Jim Hardy, top-second from left, USARV Army Artist Team #9, and members of Alpha Company, 2nd Battalion, 3rd Infantry, 199th LIB in the field, late October 1969 at An Loc Railroad Station near Tan Lap.  Left to Right:  Mark Muehe, Jim Hardy, Albert Beltran, SGT Perry, Lamar Watts, and Tracy Sunde.

Hello TOC,  

This is a long letter.  I hope you will read it. 

I was drafted in September 1968 and did two tours in Vietnam, DEROS'ing in September of 1970.  

Jim Hardy and Doc Mollett, Alpha Company, 2-3rd Infantry.

PFC Joseph B. Mollett, A Co., 2/3, 199th Inf Bde, "California Dreaming."

Surfing the web recently, I typed in FSB Libby out of curiosity and came across your website.  In "2-3 Infantry Faces 1969," I found a few of the grunts I had sketched during a period of about a week when I was assigned TDY to your unit as a member of Army Artist Team #9 in October, 1969. 

I accompanied an Alpha Company squad on an ambush patrol in a rubber plantation and was with Charlie Company when it was on a joint operation with the 11th Armored Cavalry.  One evening, I rode out with Major Loeffke in his jeep as he met up the owner of the rubber plantation, and after that, with one of his units where he dropped me off.  As I recall, his driver was getting short and not happy about the late hour we were heading out into the jungle.     

Today is Memorial Day and I am thinking about Vietnam and the soldiers I was with, especially PFC Mark Muehe and Lieutenant Bill Little who were both killed shortly after I'd left them.  I do not see their photos among the others or their names on your memorial page.  I sketched both of them.  I always asked the soldiers to sign my drawings as it seemed to me that it gave them more meaning.  They'd write things like, "Hi Mom," or jot down their hometowns, or something to their sweethearts back in the world.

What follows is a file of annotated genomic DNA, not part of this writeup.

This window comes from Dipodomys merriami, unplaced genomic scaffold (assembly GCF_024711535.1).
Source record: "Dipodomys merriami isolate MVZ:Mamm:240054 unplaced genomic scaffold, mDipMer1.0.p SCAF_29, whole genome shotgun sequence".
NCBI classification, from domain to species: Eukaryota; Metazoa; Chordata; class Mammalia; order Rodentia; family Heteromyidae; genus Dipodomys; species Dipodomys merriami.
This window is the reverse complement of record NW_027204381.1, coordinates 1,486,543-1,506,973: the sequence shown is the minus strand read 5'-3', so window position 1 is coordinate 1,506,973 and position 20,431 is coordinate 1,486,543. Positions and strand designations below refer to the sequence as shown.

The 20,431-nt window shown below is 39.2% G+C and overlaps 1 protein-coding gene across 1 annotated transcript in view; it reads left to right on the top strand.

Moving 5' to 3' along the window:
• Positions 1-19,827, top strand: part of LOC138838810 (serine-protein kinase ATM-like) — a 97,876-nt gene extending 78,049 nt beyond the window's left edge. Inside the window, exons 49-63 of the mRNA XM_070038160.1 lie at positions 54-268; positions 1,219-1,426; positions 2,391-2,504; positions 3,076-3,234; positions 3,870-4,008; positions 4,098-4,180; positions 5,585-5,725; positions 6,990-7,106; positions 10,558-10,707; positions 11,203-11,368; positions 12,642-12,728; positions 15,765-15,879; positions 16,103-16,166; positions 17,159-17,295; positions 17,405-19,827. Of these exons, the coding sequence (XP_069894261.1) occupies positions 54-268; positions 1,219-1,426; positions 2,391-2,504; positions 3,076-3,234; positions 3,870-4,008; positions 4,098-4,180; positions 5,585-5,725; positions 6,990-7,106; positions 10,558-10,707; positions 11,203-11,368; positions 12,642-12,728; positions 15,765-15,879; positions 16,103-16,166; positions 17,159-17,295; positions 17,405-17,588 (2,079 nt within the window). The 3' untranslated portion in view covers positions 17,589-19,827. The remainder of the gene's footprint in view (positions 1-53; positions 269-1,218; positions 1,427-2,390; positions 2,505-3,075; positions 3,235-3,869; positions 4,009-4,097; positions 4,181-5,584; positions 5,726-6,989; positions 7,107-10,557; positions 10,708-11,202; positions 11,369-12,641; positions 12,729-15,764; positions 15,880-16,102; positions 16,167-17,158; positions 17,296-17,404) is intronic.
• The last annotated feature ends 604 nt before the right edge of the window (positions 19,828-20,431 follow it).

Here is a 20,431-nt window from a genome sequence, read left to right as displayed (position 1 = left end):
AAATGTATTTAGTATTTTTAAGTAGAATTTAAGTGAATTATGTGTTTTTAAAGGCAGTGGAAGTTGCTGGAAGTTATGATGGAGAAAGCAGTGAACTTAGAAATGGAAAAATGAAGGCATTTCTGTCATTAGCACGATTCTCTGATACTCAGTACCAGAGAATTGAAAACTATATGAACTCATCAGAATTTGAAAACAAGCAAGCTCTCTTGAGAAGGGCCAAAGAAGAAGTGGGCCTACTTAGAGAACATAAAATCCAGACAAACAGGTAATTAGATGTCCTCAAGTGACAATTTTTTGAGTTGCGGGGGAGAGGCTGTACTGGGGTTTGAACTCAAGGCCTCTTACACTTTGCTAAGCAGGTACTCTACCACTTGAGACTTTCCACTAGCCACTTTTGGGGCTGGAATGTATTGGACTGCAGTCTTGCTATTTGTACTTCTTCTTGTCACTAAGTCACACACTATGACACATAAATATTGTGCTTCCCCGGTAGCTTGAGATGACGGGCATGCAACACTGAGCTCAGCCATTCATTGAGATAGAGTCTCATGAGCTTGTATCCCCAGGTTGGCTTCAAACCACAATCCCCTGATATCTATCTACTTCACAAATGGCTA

If not too much trouble, can you can add some of these sketches and photos, especially Mark's and Bill's, to your website to honor their memory?  The original drawings were sent back to Washington as part of the Army's Art Collection at Ft. Belvoir, Virginia.     

In the late 1980s, I'd learned of Lt. Little's death while reading Michael Lanning's book, "Vietnam, 1969-1970: A Company Commander's Journal."  Attached is Lieutenant Little's sketch and a photo of him signing it about 2 weeks before he was killed.  

Sketch of 1LT Bill Little, 4th Platoon Leader, Company C, 2nd Bn, 3rd Infantry.

Lt. Little signs the above sketch.

In the morning after the ambush assignment with Alpha Company's squad, we were eating, taking in the claymores, and cleaning up the site before moving out.  During that time, I sketched Mark Muehe and he had written, "I want to go home," under his name on the drawing.  

On the way to my next assignment, the 82nd Airborne, the LOACH pilot told me to switch over to his radio frequency. 

I was listening to the Rolling Stones on my frequency and he was getting directions where to take me on his.  He said, "your buddies just got ambushed."  I was shocked and wanted to go back to help but he said we were overdue at my next assignment and his orders were to deliver me to the 82nd. 

The squad had cut off radio communication during the night of our ambush and I couldn't be located by those looking for me.  I was told Charlie could tap into our frequency and find us from our own communications.  The chopper pilot then said he'd made a mistake and that it was another unit that had just been ambushed.  I didn't know what to believe and felt guilty for not having been with them or gone back to help if it had, in fact, been the squad I'd been with.